You may think that having a long mortgage is like having a long toothache: better avoided when possible. But there are circumstances within which a 30-year fixed-rate mortgage (FRM) can be a smarter choice financially than a 10-,15- or 20-year one – even if you could comfortably afford the higher payments than come with shorter loans.
When you're deciding on the term of your next refinance or mortgage, there's one thing you need above all else: self-knowledge – because your personal needs, preferences, priorities, skills and financial strengths and weaknesses are absolutely central to choosing the right length of loan. But before getting on to those, let's see how a long mortgage can be beneficial.
Benefits of a Long Mortgage
In December 2015, Freddie Mac forecast that the average annual rate for a 30-year FRM during 2016 would be 4.4 percent. If you were lucky enough to get your current mortgage in the last couple of months of 2012, when that average was 3.35 percent, you're probably thinking 4.4 percent is high. But by any other standards – historical mortgage rates or current rates for other forms of borrowing – it's extraordinarily low.
And that's one of the two main arguments for maximizing the size and length of your mortgage: If you can access this sort of ultra-cheap borrowing, then you'd be nuts not to – or so some experts suggest. The lower monthly payments that come with a 30-year (or occasionally even longer) home loan give you room for some financial maneuvering: You can pay down any higher-interest debt you have on credit cards, personal loans and so on. You can build up a really strong emergency fund to cushion you against the unexpected. You can max out your 401(k). And you can avoid having to borrow later by instead saving up for those big family expenses such as college fees and weddings. Indeed, if you ever get on top of all those, you can use the spare cash to construct a potentially valuable investment portfolio.
The second key argument for a long mortgage concerns tax efficiency. The interest paid on mortgages is generally deductible when you file your taxes, making those ultra-low rates effectively even lower. Depending on the size of your loan and the rate you pay, this can add up, and many find it runs into four figures every year. Indeed, if you can find a high-yield investment that pays to you the same rate you're paying to your lender, that tax relief could see you make an instant profit.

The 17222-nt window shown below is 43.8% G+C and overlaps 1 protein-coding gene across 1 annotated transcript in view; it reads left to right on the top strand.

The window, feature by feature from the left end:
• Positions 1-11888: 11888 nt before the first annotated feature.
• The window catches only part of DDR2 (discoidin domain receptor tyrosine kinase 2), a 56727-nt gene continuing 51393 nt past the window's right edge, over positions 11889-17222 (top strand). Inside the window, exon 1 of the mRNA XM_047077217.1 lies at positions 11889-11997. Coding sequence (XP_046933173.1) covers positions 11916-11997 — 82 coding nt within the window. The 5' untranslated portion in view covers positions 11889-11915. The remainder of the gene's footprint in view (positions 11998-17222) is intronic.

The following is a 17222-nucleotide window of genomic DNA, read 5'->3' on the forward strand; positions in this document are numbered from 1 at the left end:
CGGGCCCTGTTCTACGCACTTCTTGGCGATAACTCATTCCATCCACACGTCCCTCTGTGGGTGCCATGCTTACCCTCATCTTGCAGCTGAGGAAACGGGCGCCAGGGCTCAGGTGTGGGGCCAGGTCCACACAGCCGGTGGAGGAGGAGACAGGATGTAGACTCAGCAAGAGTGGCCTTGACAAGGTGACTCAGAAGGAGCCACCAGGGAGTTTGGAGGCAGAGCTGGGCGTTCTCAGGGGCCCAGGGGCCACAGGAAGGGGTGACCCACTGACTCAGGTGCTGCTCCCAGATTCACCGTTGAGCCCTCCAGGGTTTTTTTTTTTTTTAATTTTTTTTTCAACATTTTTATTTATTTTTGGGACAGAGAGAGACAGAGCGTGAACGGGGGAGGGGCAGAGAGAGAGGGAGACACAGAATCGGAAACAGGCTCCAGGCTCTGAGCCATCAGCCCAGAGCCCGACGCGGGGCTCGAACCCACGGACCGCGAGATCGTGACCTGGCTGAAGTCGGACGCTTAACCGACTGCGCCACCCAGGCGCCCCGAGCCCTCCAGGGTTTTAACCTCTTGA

Benefits of a Short Mortgage
Those arguments are persuasive, and a long loan strategy may well work for you. But it's important to recognize the downsides that come with it.
To start with, it will take you longer (often twice as long) to reach that joyous state of being mortgage-free. But equally importantly, as discussed in 6 Benefits of Shortening Your Mortgage Term, you'll almost certainly be paying a higher rate with a long mortgage, and the total cost of interest over the long lifetime of the loan will inevitably be very substantially higher.
It's All About You
So we're back to where we started: The most important factor in deciding on the right mortgage term is you. If you're fairly conservative when it comes to your finances, hate debt on principle and see your mortgage as a necessary evil, then no quantity or quality of argument is likely to sway you. You're not going to want to pay interest to anyone for one day more than is absolutely necessary.
If, on the other hand, you're an engaged and highly disciplined money manager with an eye on the long term, then maybe you should consider a 30-year loan, even if you can easily afford the monthly payments on a shorter one. For you, the advantages of a long mortgage could be significant.